Description of Commonly Used home water treatment units

Type

Description

Contaminants Treated

Notes

Water Softener A Resin saturated with sodium exchanges sodium for hardness(i.e., calcium
and magnesium ions).
Improves aesthetic quality of water by
removing hardness. iron, and
manganese. May also remove radium.
Can, for example, eliminate the
nuisance of stained clothes and build-
up on pipes. However, may make
water more corrosive, which can
increase leaching of lead from pipes
into drinking water.
Activated Carbon Filter Porous carbon absorbs and retains chemicals from the water Removes disagreeable tastes, odors,
and colors from drinking  water. Can
also remove many organic
contaminants, like chlorine.
Does not remove microorganisms from
drinking water and is not usually
considered an effective technology for
removing most inorganic
contaminants (like salts and metals}.
Certain specially prepared units can
remove lead.
Reverse Osmosis Unit Water separated from contaminants through pressure in a membrane removes most inorganic
contaminants, such as salts, metals
{including lead), asbestos, minerals,
and nitrate. Also removes some
organic contaminants.
Can also remove most bacteria, cysts,
and viruses, but not recommended for
use on microbiologically unsafe water
because some organisms might leak
through broken membranes.typically
produces only 1 gallon of drinking
water for every 4 gallons entering the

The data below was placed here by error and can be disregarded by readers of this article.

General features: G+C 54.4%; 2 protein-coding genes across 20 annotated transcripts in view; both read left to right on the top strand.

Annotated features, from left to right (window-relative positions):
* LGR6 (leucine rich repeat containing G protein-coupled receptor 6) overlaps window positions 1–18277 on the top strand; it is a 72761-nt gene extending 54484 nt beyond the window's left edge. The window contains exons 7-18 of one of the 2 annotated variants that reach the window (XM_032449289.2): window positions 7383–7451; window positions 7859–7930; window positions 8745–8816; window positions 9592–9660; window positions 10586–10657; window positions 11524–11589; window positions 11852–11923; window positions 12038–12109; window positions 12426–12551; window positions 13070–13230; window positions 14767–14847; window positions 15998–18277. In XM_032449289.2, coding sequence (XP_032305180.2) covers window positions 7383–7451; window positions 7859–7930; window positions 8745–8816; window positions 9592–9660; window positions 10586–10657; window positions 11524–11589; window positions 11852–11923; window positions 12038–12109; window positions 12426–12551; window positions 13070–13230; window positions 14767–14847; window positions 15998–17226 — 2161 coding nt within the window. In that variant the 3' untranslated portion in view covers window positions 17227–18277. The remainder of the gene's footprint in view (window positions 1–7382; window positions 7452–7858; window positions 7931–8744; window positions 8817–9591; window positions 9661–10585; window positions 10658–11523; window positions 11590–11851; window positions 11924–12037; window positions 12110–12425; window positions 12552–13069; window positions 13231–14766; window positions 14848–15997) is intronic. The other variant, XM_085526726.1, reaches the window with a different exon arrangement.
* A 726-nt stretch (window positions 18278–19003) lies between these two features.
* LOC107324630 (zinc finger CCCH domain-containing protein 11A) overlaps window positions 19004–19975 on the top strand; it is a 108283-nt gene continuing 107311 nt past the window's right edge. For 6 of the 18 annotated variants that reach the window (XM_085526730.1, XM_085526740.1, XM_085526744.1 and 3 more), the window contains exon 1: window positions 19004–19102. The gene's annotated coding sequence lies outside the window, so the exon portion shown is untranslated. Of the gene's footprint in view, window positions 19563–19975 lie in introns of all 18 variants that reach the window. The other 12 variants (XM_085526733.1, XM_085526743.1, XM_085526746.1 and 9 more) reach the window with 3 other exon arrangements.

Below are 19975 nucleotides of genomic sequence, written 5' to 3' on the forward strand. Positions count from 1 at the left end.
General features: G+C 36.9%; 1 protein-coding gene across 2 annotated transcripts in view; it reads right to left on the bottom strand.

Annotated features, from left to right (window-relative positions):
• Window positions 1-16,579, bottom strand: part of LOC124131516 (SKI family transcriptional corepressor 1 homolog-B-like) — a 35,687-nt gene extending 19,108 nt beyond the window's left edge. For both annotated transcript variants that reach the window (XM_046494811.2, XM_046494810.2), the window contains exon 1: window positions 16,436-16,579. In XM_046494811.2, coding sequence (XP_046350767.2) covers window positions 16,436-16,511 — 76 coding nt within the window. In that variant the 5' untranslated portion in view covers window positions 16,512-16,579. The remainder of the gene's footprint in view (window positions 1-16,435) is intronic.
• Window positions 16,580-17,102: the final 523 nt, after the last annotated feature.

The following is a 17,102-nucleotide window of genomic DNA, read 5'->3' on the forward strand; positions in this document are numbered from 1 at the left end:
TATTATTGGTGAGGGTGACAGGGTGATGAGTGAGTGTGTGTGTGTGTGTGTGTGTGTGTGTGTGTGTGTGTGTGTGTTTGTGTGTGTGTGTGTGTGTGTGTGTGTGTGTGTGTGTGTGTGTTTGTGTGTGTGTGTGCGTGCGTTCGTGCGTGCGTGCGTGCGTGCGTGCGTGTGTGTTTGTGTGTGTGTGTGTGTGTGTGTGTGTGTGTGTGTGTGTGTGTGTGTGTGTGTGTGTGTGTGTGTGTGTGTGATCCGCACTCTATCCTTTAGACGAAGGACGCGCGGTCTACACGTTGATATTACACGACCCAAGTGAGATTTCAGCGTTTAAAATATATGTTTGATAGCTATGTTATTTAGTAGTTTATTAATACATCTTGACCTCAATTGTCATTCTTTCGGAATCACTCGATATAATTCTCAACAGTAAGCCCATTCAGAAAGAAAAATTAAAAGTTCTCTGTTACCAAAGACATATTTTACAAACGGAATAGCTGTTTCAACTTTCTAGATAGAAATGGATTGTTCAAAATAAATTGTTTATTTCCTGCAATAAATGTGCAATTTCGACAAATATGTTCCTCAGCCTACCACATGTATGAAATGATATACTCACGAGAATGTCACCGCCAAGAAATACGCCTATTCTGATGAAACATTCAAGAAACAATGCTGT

unit.
Physical Filter Filter acts like a sieve to filter particles Removes
from water.
Removes large particles like grit,
sediment, or rust from water; some
remove small particles like asbestos.
Some filters can remove some
microorganisms but are inadequate to
treat microbiologically unsafe water.
Ultraviolet
microbiological
treatment unit
Germicidal lamb inactivates
remove small particles as they pass by light.
Destroys bacteria and inactivate
viruses in drinking water.
Most commercially available units
provide insufficient intensity to meet
requirements for use on
microbiologically unsafe water.
Distillation unit Water boiled in chamber; steam  condensed; impurities left behind. Removes most salts, metals, minerals,
particles, and some organic
chemicals.
Some organic chemicals are vaporized
and condensed, which may cause an
increase in their concentration.
Although the heat used to vaporize
the water kills microorganisms, in
some cases bacteria may pass
through to the product water.

In addition to deciding which type of unit is most appropriate for their  needs, consumers must also determine whether they need to treat all of the water entering the home or only water passing though one tap. While some contaminants only pose a threat when ingested, others are as hazardous when inhaled or absorbed through the skin. Home units used to treat water at a single tap are called “point-of-use” units, while those designed to treat all water entering the home are referred to as
“point-of-entry” units.

Consumers must also be aware that most HWTUS are not designed to be used on microbiologically contaminated water, or water of unknown source or quality. Complete microbiological purification is not easily achieved by IIWTIJS. Very few units are considered water purifiers because they cannot make microbiologically contaminated water safe for human consumption.

Finally, proper maintenance of home water treatment units  is essential to ensuring that an appropriately selected unit continues to remove the contaminants it was purchased to remove. Consumers should familiarize themselves with the maintenance requirements of any treatment unit they own or buy. In addition, some dealers and manufacturers offer maintenance contracts, which provide for periodic filter replacement or other necessary upkeep to help ensure safe drinking water.